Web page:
Arizona Resident Receives National Education Award

 
PRESS RELEASE
  FOR IMMEDIATE RELEASE
Date:   November 19, 2004
Contact:   Laura Loomis, NPCA, 202-454-3918


Arizona Resident Receives National Education Award

Washington, D.C.— - Sue Fischer, a park ranger and exhibits specialist at Sunset Crater Volcano National Monument in Flagstaff, Ariz., yesterday received the National Freeman Tilden Award from the National Parks Conservation Association (NPCA) and the National Park Service for her commitment to education and fostering stewardship of the national parks.

“In working with a variety of partners to create an interactive, engaging educational exhibit about Sunset Crater Volcano, Sue Fischer has provided park visitors with new ways to understand why this place is so special,” said Tom Kiernan, president of NPCA, who presented the award at the National Association for Interpretation Workshop in Grand Rapids, Michigan.

About 900 years after its last eruption, Sunset Crater remains the youngest volcano on the Colorado Plateau. Fischer’s exhibit includes a number of interactive pieces. A large yellow square on the floor with “Jump here” on its middle invites visitors to make their own earthquake; a replica ponderosa pine tree introduces visitors to species in the area, and to using tree ring analysis as a scientific tool; and although the volcano’s summit trail was closed to the public in the 1970s, visitors can see the volcano’s crater by using a computer tour. Working in partnership with the Museum of Northern Arizona, Hopi and Navajo representatives, and Northern Arizona University as well as with park staff, Ms. Fischer has developed an interactive and highly educational interpretive exhibit that presents the park’s resources and story in an engaging way to park visitors. Since the exhibit has opened, visitors have stayed longer and been more involved in the exhibit. “Sue Fischer is devoted to educating the public,” Kiernan said.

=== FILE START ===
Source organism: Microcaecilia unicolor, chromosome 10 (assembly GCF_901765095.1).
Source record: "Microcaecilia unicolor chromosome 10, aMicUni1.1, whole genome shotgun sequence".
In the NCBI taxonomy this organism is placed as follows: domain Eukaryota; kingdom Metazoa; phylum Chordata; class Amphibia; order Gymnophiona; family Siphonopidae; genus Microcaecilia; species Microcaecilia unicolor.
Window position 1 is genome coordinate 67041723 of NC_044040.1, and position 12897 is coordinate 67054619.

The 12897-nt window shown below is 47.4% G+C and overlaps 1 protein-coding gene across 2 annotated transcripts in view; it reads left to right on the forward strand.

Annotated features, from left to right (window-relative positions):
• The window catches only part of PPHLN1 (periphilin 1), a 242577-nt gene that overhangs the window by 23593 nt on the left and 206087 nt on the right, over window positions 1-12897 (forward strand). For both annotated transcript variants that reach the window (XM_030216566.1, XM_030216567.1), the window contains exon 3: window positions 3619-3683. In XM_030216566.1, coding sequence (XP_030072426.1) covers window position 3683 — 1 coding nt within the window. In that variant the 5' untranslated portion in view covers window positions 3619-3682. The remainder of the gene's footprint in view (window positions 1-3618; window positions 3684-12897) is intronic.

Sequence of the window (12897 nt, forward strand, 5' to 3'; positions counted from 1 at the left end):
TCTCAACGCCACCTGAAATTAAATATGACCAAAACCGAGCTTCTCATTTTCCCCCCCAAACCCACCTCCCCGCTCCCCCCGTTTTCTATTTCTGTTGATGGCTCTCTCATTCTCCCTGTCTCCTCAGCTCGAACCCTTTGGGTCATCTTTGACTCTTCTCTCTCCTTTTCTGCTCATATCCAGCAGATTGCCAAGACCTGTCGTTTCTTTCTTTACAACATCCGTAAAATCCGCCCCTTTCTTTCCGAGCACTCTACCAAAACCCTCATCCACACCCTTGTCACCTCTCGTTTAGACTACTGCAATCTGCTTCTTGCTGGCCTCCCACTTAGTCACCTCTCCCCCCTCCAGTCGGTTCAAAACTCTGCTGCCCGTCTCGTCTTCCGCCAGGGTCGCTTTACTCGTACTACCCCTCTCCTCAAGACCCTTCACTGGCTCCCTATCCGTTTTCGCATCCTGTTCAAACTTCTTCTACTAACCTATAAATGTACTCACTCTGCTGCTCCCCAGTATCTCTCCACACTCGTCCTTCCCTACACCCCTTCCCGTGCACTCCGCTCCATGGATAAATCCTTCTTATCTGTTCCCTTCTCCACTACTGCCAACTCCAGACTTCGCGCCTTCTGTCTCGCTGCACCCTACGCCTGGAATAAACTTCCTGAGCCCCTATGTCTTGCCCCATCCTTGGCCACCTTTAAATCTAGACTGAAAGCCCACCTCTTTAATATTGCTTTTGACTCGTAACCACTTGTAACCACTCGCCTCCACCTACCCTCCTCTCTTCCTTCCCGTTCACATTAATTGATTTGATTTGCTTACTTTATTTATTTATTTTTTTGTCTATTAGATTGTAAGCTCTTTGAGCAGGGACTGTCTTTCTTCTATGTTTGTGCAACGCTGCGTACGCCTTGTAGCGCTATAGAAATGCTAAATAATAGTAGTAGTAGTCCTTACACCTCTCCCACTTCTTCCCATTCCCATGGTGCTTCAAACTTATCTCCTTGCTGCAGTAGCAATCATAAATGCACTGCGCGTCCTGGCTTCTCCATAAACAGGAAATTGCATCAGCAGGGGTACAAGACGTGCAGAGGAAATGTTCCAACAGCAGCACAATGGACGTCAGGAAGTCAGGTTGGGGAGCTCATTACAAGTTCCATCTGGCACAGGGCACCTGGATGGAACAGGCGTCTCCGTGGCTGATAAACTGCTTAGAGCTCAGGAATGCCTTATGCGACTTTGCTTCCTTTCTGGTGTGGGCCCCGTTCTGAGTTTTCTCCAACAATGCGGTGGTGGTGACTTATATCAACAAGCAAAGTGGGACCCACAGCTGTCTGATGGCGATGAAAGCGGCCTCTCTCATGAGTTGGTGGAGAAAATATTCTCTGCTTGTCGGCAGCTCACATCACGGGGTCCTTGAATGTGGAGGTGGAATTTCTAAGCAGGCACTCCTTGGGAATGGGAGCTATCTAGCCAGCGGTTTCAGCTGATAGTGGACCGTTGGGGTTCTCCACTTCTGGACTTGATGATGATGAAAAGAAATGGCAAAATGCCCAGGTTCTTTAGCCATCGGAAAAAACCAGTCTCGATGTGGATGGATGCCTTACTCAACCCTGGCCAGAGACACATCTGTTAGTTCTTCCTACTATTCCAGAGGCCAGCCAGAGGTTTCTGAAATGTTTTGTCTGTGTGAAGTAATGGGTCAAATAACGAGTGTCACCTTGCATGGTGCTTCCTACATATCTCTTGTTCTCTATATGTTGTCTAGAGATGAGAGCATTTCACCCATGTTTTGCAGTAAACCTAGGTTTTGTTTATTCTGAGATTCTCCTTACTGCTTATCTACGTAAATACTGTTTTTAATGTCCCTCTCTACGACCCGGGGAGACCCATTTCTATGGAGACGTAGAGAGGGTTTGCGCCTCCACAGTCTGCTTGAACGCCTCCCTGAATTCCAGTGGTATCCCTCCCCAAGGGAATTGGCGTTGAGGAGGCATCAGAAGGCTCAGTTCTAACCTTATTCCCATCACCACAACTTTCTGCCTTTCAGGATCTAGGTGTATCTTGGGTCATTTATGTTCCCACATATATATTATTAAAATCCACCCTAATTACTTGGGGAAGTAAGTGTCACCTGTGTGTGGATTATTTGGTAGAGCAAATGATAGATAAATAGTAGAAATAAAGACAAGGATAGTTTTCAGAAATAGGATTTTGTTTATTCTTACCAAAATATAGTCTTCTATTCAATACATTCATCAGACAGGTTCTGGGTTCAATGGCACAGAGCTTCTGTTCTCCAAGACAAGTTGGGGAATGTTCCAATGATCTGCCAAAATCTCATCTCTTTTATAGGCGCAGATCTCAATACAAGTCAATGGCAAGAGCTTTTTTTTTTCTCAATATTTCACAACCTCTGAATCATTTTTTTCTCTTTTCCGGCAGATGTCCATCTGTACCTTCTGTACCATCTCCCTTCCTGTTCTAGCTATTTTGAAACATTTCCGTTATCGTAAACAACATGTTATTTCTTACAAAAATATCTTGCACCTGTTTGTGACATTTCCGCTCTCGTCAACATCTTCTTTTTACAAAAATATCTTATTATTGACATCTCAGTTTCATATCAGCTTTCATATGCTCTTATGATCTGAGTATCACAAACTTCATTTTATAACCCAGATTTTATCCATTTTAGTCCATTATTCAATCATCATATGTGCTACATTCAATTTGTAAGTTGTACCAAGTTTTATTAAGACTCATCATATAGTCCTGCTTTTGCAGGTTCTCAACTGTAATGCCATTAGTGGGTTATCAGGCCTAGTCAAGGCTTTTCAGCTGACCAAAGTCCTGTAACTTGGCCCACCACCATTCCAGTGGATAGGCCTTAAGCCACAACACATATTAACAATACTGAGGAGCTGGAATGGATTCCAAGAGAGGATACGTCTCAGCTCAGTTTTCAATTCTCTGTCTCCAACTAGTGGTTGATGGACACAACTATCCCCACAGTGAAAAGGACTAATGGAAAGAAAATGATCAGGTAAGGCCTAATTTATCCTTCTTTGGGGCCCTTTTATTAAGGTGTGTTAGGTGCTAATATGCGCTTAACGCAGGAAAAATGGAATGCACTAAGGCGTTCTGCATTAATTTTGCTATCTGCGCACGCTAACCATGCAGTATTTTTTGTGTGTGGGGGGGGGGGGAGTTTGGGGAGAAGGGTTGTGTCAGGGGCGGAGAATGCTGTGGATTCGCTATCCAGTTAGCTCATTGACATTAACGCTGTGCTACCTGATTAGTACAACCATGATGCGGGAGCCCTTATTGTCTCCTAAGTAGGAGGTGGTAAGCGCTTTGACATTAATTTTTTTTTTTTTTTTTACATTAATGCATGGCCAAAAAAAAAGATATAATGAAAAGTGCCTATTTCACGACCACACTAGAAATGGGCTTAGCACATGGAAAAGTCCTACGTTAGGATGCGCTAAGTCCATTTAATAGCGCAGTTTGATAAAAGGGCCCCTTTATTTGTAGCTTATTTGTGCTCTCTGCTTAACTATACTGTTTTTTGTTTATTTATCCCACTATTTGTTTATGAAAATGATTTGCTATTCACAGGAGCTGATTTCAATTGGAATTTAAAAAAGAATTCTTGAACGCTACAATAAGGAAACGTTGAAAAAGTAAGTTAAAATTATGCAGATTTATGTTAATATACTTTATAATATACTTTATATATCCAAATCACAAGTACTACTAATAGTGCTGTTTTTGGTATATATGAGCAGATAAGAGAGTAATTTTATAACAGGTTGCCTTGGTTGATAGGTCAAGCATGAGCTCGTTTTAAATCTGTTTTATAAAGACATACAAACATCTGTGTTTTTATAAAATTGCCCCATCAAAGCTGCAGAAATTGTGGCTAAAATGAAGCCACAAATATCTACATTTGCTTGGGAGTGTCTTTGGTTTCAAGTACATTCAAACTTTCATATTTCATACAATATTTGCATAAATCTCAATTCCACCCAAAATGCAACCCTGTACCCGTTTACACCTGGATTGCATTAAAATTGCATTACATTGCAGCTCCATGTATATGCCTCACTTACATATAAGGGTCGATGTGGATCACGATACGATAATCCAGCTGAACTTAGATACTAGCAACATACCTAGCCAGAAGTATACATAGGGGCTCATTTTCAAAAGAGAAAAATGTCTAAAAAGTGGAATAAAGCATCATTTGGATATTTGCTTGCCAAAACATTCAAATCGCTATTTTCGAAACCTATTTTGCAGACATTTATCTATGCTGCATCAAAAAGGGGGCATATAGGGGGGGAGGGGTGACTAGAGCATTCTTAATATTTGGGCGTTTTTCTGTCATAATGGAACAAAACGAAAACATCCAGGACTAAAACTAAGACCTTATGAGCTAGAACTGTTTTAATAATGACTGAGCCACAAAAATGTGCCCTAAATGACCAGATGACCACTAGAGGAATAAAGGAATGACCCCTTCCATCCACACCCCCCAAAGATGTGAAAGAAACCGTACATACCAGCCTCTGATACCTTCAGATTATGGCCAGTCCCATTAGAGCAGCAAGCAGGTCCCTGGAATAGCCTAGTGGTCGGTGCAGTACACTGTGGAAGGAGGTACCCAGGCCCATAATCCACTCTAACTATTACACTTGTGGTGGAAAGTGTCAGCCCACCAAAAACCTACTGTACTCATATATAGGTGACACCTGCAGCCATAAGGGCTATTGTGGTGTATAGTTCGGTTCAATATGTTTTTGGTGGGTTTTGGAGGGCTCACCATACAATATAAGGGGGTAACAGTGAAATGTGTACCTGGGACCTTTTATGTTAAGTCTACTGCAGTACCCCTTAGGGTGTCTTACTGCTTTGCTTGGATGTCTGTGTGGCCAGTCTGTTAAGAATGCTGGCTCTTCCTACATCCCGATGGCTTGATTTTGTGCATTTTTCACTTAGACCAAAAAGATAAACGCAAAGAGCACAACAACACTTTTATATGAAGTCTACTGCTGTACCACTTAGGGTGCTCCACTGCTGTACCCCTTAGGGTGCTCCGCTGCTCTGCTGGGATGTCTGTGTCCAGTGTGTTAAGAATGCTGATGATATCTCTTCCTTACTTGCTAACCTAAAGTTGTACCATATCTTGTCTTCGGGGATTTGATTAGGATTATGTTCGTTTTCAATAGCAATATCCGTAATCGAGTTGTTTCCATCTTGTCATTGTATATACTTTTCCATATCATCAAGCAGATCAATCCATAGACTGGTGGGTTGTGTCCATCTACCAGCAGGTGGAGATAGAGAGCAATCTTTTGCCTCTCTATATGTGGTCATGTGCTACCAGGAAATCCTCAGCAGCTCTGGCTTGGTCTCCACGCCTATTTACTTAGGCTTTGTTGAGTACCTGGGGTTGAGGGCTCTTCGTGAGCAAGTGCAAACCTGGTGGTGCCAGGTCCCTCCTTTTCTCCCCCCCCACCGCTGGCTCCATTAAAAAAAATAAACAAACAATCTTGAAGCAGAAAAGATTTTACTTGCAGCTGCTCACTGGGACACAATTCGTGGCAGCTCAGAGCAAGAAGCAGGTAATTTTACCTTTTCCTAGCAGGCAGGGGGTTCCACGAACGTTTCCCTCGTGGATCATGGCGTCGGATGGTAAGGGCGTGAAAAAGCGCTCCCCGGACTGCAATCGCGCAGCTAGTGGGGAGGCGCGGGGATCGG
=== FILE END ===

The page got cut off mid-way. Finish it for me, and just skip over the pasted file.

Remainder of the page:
The annual National Freeman Tilden Award, co-sponsored by NPCA and the National Park Service since 1982, recognizes outstanding contributions to the public through interpretation by a Park Service employee. Revered as an author, philosopher, and master of interpretation, Freeman Tilden (1884-1980) was a champion of America’s national parks who continues to inspire millions of visitors and park interpreters.

Close

Want to learn more about the  ?

The   can be seen in the wild in America’s national parks. Why not join the National Parks Conservation Association community to protect and preserve our national parks?

Sign up to protect parks in   & other states

Why not join the National Parks Conservation Association Community to protect and preserve our national parks?

Sign up to protect   and other National Parks

Why not join the National Parks Conservation Association Community to protect and preserve our national parks?

Please leave this field empty
Yes, please sign me up for NPCA’s newsletter and other emails about protecting our national parks!

National Parks Conservation Association
National Parks Conservation Association

Log In

Or log in with your connected Facebook or Twitter account:

GO

Welcome to our growing community of park advocates. Thanks for signing up!

Sign Up:

Or sign up by connecting your Facebook or Twitter account:

GO